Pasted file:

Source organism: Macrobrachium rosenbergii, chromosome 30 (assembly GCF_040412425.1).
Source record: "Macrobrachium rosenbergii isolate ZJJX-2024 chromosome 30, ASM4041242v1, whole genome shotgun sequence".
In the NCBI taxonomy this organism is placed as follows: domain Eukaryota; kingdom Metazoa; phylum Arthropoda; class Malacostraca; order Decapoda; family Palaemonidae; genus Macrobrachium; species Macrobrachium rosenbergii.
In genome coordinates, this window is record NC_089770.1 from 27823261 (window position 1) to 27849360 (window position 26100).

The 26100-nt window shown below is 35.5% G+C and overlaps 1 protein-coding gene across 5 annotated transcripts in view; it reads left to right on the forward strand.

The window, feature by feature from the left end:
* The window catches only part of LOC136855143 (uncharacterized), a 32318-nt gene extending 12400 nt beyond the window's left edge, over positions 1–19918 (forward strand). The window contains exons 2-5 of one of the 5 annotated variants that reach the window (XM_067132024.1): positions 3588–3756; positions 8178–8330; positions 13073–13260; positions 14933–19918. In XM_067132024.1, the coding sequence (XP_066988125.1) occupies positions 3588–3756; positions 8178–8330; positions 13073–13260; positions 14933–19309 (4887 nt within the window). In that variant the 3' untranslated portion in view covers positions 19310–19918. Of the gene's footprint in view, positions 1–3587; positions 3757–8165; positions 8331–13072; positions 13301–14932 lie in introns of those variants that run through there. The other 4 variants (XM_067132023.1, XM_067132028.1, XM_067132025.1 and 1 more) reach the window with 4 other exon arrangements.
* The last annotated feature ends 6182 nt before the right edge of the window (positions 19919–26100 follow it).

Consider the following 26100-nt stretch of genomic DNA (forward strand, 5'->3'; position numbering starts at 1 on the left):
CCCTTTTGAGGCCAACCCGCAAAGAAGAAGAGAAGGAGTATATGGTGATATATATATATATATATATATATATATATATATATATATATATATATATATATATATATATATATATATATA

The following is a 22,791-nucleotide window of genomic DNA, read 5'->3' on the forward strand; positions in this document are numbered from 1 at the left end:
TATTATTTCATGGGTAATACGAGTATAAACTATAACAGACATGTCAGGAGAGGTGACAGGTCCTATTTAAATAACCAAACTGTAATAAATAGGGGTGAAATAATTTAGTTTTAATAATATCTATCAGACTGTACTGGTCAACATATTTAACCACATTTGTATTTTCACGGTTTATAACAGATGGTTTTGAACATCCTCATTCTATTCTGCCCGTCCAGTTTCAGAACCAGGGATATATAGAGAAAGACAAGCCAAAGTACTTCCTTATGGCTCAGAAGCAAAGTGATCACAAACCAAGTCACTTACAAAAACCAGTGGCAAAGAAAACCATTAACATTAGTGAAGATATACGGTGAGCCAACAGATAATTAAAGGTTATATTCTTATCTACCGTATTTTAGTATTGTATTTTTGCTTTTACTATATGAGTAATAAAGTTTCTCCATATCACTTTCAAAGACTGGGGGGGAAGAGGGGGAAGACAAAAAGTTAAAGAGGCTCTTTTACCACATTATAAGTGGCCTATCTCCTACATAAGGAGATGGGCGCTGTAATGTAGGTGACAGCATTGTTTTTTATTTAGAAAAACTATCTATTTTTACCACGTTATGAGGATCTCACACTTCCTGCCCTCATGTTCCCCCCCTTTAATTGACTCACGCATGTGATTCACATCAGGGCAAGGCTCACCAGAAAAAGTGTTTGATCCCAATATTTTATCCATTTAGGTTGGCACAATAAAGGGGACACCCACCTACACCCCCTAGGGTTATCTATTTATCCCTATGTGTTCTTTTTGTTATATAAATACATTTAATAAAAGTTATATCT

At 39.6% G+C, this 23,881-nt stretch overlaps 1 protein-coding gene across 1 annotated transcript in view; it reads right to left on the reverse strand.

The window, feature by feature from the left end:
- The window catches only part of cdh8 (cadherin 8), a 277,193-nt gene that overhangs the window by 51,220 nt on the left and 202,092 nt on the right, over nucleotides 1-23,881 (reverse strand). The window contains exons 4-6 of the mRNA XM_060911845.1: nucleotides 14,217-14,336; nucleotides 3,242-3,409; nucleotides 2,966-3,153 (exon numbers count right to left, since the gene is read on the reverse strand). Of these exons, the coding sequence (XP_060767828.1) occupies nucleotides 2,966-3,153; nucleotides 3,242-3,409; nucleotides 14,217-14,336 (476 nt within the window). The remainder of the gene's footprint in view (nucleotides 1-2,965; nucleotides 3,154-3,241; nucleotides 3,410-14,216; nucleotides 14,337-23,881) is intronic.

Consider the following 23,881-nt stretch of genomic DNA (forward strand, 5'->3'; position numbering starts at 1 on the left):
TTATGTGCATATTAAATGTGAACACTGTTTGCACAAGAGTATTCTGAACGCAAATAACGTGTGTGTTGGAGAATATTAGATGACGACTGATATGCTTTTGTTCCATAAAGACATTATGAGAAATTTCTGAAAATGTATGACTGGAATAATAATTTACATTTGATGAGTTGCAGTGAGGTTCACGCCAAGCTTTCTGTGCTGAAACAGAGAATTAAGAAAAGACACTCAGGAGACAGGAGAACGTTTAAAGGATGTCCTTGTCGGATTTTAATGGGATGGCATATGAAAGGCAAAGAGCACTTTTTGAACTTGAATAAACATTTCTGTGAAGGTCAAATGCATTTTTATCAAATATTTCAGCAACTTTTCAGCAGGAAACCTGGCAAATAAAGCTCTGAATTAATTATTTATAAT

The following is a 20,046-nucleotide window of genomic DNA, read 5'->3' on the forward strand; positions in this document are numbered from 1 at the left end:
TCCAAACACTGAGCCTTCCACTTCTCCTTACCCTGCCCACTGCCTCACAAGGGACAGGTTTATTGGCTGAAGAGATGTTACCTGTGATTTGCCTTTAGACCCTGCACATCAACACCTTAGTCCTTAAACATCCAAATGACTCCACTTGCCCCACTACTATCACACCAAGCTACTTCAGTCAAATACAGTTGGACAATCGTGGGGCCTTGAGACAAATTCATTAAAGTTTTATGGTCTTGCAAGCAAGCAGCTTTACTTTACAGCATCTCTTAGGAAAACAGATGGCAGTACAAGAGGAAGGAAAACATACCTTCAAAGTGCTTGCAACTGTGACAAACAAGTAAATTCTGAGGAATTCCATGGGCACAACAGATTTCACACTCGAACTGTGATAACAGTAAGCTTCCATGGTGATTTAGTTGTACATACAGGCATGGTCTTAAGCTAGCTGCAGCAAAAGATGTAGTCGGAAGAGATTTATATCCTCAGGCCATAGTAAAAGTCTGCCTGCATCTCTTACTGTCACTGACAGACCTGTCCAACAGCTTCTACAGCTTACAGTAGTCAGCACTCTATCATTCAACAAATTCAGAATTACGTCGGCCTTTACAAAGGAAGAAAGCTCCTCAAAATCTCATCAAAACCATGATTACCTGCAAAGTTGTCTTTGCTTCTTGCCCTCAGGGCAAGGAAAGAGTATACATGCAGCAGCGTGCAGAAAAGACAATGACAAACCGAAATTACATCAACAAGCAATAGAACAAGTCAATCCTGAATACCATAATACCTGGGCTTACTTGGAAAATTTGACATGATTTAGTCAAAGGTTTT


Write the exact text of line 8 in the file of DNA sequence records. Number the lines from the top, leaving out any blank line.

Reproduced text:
* The last annotated feature ends 6182 nt before the right edge of the window (positions 19919–26100 follow it).